September 30, 2008


Yes, stock prices seemingly dropped off a cliff yesterday. But please remember that, unless you are selling, your losses are only on paper.

In fact, relatively few shares traded hands. Average daily volume on the New York Stock Exchange is 3.6 billion shares. Yesterday, only 1.5 billion shares were sold.

This is basic supply and demand: when there are more sellers than buyers, prices go down. When there are more buyers than sellers, prices go up. Right now, there are few buyers for stocks, so prices are going down.

If you're investing in a 401(k), don't panic, just stick with it. Dollar cost averaging is one of the most efficient ways to invest. Your 401(k) dollars will buy more now than they did last year.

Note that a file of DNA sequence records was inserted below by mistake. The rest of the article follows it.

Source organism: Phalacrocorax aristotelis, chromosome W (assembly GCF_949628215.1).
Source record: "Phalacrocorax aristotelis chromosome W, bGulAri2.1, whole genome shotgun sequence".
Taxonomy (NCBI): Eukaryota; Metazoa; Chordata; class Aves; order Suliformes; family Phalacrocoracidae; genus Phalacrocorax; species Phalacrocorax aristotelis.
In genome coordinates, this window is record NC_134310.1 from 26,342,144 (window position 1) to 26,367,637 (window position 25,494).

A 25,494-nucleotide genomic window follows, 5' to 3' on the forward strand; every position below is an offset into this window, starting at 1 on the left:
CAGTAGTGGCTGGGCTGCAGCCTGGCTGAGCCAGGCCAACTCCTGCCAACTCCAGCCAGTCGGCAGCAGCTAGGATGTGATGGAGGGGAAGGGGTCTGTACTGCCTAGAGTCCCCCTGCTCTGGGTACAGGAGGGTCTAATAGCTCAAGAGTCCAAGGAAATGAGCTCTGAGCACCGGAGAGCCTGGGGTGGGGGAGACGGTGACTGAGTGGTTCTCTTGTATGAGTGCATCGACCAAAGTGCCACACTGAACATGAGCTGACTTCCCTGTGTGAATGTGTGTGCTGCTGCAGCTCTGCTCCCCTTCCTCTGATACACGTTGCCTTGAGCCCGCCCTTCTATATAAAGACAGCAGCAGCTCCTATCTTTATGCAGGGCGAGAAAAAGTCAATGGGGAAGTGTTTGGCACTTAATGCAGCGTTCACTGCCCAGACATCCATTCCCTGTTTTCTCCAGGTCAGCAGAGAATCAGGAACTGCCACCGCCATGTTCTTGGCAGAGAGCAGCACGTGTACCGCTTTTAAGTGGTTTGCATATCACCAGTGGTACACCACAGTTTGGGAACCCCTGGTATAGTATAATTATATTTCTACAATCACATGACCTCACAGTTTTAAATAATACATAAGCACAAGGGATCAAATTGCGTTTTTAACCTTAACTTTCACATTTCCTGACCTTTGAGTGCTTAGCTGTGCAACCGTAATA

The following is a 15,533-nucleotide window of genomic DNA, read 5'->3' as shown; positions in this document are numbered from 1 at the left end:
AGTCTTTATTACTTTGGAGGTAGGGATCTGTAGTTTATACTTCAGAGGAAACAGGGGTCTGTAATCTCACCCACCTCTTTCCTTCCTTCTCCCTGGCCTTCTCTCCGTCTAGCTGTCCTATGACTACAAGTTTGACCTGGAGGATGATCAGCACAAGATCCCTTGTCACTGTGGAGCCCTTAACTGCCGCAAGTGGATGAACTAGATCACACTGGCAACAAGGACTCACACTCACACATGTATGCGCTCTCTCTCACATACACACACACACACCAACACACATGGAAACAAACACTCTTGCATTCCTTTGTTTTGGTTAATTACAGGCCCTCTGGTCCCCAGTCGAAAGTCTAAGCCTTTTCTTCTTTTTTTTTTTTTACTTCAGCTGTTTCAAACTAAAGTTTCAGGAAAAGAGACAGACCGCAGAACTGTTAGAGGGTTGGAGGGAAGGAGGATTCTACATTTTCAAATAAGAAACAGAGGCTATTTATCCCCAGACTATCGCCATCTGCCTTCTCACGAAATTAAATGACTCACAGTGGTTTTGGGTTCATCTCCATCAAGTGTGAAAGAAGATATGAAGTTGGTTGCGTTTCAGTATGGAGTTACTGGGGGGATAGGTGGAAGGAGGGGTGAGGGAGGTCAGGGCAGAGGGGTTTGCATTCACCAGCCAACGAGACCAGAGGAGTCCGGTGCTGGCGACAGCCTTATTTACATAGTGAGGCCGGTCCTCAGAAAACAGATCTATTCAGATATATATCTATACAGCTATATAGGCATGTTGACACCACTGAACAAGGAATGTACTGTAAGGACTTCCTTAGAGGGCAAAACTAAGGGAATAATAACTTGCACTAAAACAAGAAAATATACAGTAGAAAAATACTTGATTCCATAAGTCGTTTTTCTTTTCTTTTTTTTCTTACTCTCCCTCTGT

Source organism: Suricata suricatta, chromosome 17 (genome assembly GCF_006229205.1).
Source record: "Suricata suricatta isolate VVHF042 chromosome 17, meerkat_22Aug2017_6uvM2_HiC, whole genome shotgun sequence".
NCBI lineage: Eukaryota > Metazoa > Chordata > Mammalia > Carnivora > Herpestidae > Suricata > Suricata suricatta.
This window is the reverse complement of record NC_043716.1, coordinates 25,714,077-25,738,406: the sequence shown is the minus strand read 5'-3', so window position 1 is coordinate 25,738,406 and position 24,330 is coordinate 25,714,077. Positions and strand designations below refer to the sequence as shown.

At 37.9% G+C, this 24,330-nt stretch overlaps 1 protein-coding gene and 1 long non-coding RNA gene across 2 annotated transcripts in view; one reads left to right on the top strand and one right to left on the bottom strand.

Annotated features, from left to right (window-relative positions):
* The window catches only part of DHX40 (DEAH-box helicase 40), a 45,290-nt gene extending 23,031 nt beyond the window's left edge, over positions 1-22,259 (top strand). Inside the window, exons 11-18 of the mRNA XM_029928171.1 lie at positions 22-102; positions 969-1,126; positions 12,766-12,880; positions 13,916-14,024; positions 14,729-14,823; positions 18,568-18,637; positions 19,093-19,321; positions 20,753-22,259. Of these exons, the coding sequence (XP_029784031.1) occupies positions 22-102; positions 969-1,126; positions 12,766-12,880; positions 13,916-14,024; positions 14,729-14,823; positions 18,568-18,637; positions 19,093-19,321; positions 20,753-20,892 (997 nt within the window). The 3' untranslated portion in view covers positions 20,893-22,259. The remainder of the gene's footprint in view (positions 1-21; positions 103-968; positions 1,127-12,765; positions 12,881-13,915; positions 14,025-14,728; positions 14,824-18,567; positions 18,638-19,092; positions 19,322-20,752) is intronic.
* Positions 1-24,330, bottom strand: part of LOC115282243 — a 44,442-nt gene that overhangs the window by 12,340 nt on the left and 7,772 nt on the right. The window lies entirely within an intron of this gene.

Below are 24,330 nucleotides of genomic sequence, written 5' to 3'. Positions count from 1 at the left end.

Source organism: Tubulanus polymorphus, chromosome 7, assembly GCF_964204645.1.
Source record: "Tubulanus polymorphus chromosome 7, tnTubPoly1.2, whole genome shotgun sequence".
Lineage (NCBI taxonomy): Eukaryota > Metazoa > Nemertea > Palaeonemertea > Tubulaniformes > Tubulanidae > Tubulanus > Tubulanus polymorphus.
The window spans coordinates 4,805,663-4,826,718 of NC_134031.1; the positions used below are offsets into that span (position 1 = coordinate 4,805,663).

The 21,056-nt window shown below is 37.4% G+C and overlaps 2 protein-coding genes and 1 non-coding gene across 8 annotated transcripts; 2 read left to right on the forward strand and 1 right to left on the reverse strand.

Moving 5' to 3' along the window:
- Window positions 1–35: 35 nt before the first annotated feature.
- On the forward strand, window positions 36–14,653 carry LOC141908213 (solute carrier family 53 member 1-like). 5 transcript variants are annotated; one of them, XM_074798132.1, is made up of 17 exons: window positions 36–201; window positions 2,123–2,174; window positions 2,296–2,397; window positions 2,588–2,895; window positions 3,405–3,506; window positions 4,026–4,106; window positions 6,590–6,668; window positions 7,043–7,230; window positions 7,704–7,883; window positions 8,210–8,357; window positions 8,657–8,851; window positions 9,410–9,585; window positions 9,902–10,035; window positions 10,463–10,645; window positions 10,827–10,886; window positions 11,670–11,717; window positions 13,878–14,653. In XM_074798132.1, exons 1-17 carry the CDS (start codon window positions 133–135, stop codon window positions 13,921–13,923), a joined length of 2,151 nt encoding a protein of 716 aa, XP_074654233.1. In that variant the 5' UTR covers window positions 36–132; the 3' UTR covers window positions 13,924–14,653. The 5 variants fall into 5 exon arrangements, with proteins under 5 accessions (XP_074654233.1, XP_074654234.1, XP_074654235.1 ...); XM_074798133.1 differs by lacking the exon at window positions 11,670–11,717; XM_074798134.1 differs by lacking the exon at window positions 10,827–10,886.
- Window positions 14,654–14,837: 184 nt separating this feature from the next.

If you're interested in getting into the stock market but don't trust yourself to pick companies that will survive the turmoil and come out ahead in five or ten years—-whatever your investment horizon is--then stick with ETFs and other mutual funds.

As an aside: I find it interesting that, although exchange-tranded funds, or ETFs, and bargain-priced financials dominated the high-volume list in the last few weeks, that changed yesterday. Yesterday, what few buyers were on the floor stayed away from financial stocks. Instead, they took interest in technology, with six of the top ten most-traded stocks being tech firms. Apple, Microsoft and Cisco all traded at higher-than-average volume. So there are some buyers out there. They are just being very picky, and rightly so.

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